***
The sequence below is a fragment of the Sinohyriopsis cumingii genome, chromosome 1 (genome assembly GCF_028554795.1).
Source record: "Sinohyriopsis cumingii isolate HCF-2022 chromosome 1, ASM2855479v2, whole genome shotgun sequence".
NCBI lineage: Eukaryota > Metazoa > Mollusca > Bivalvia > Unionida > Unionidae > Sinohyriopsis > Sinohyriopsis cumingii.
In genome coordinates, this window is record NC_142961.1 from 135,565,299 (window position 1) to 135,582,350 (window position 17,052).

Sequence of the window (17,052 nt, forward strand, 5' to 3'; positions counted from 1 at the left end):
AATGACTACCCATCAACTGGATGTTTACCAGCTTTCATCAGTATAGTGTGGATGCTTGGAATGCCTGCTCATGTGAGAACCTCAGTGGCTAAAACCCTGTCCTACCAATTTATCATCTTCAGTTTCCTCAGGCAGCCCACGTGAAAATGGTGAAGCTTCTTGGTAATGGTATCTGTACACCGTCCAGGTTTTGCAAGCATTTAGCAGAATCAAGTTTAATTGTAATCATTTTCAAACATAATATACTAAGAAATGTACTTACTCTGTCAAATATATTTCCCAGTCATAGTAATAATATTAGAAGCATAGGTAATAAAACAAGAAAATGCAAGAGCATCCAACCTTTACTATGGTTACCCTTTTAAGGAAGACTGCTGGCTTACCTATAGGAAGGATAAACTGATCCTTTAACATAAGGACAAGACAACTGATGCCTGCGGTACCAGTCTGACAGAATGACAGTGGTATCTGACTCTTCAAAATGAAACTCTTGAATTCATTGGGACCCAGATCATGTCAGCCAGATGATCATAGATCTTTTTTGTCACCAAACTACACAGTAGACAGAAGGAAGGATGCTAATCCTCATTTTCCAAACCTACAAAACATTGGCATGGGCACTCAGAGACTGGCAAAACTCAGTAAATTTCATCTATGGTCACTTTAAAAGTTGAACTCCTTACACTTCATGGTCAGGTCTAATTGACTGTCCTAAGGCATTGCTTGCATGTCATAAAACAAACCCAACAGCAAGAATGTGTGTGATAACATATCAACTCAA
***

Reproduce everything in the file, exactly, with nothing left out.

The sequence below is a fragment of the Sinohyriopsis cumingii genome, chromosome 1 (genome assembly GCF_028554795.1).
Source record: "Sinohyriopsis cumingii isolate HCF-2022 chromosome 1, ASM2855479v2, whole genome shotgun sequence".
NCBI lineage: Eukaryota > Metazoa > Mollusca > Bivalvia > Unionida > Unionidae > Sinohyriopsis > Sinohyriopsis cumingii.
In genome coordinates, this window is record NC_142961.1 from 135,565,299 (window position 1) to 135,582,350 (window position 17,052).

Sequence of the window (17,052 nt, forward strand, 5' to 3'; positions counted from 1 at the left end):
AATGACTACCCATCAACTGGATGTTTACCAGCTTTCATCAGTATAGTGTGGATGCTTGGAATGCCTGCTCATGTGAGAACCTCAGTGGCTAAAACCCTGTCCTACCAATTTATCATCTTCAGTTTCCTCAGGCAGCCCACGTGAAAATGGTGAAGCTTCTTGGTAATGGTATCTGTACACCGTCCAGGTTTTGCAAGCATTTAGCAGAATCAAGTTTAATTGTAATCATTTTCAAACATAATATACTAAGAAATGTACTTACTCTGTCAAATATATTTCCCAGTCATAGTAATAATATTAGAAGCATAGGTAATAAAACAAGAAAATGCAAGAGCATCCAACCTTTACTATGGTTACCCTTTTAAGGAAGACTGCTGGCTTACCTATAGGAAGGATAAACTGATCCTTTAACATAAGGACAAGACAACTGATGCCTGCGGTACCAGTCTGACAGAATGACAGTGGTATCTGACTCTTCAAAATGAAACTCTTGAATTCATTGGGACCCAGATCATGTCAGCCAGATGATCATAGATCTTTTTTGTCACCAAACTACACAGTAGACAGAAGGAAGGATGCTAATCCTCATTTTCCAAACCTACAAAACATTGGCATGGGCACTCAGAGACTGGCAAAACTCAGTAAATTTCATCTATGGTCACTTTAAAAGTTGAACTCCTTACACTTCATGGTCAGGTCTAATTGACTGTCCTAAGGCATTGCTTGCATGTCATAAAACAAACCCAACAGCAAGAATGTGTGTGATAACATATCAACTCAA